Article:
1 Answer | Add Yours
Sam believes in a world where life is secure, where people are trustworthy and love each other, and where a benevolent God is in charge. This is the worldview that has been instilled in her since she was a child, through her family and through her Christian faith.
Unfortunately, as Sam enters her teenage years, she finds that situations and relationships are not what she had always imagined them to be in her life. Her mother is in rehab, and her father, who is adept at talking about life from the pulpit, is a disaster when it comes to perceiving and ministering to the needs of his own family. Sam's concept of the world as a safe place is shattered when a young church member is kidnapped, and her expectation that the world is a loving place is challenged when she finds that with her mother gone and her father preoccupied with the problems of his parishioners, she is isolated and alone. Sam's understanding of right and wrong is compromised as she watches her pastor father develop a relationship with the church youth leader which is questionable at best, and through it all, she wonders why the all-powerful God she has been taught to believe in seems absent. Through friendship and endurance, however, Sam begins to see that reality is not neat or easy as she might have imagined it to be as a child, and while she does experience the presence of God when she is at her lowest point, she finds that his workings are sometimes beyond human understanding. By the end of the story, Sam's world-view has expanded and matured. She still believes in love, and in an omnipotent God, but she knows that people are fallible, that loving relationships do not come easily and must constantly be nurtured, and that while God does love and shepherd his children, his ways are often inscrutable.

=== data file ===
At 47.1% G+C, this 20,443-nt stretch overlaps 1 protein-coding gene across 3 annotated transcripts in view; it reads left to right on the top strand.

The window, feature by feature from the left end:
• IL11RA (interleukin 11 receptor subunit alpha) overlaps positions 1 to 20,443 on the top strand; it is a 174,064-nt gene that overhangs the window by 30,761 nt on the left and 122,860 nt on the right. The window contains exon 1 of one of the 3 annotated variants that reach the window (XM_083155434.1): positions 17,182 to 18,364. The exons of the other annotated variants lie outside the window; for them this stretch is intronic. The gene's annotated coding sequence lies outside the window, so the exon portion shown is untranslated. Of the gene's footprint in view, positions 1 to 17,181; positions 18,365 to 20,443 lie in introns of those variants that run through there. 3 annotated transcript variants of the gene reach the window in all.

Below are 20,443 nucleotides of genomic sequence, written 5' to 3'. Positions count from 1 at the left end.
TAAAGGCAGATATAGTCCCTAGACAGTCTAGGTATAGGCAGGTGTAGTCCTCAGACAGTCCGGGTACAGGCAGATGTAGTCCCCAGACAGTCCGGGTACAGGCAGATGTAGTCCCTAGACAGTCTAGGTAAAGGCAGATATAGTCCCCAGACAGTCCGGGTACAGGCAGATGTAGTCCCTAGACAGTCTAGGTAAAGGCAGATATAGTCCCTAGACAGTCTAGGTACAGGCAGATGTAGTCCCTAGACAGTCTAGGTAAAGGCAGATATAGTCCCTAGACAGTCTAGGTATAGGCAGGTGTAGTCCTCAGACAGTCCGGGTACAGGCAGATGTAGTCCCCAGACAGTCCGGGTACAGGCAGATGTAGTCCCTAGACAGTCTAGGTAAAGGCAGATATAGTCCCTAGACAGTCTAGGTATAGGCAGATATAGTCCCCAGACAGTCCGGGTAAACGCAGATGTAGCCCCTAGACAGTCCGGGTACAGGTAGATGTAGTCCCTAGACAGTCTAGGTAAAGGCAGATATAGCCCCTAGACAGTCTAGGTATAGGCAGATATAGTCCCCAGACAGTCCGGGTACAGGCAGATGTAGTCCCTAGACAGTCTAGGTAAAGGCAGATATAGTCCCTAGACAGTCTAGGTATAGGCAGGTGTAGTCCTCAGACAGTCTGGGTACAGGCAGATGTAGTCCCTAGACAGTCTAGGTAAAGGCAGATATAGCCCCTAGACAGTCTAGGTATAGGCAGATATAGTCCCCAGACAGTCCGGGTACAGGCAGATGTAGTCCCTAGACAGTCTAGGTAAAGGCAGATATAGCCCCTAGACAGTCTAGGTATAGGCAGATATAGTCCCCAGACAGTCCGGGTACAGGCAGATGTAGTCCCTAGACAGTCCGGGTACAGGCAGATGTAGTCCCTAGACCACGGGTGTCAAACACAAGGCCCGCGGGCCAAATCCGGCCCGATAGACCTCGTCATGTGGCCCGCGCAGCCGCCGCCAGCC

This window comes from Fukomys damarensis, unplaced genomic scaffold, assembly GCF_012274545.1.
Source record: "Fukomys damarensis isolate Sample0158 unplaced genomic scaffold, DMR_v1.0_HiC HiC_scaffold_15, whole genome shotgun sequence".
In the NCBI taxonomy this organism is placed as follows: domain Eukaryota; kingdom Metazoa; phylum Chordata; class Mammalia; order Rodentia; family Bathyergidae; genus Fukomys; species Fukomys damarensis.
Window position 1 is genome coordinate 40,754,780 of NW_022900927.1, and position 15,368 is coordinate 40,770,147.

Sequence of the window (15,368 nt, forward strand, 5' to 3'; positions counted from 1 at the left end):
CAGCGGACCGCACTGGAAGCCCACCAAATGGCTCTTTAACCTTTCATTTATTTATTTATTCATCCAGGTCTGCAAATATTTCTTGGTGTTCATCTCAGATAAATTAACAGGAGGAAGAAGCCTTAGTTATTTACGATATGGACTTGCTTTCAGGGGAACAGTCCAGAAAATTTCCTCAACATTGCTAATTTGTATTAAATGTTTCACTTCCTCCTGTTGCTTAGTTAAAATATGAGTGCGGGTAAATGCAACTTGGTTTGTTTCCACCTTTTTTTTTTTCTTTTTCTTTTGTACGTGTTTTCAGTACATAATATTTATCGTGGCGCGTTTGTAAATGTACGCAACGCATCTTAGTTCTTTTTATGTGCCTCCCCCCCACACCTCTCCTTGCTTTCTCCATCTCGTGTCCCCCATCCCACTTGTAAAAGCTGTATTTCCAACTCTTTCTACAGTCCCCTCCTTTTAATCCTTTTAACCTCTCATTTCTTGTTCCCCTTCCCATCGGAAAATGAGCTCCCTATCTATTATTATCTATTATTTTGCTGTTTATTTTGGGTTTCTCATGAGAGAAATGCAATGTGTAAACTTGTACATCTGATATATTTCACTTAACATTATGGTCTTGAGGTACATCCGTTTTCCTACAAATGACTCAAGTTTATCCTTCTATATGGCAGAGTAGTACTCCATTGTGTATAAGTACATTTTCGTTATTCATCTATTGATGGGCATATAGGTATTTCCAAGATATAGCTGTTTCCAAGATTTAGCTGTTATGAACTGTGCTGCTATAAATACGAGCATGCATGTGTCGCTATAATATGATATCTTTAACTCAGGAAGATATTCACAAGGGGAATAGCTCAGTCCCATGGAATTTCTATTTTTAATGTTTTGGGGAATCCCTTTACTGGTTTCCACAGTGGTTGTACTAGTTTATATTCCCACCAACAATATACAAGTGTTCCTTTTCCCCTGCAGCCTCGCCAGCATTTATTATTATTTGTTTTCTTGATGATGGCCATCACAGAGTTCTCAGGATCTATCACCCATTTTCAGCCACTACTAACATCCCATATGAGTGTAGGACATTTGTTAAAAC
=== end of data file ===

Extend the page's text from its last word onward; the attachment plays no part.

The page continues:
We’ve answered 319,199 questions. We can answer yours, too.Ask a question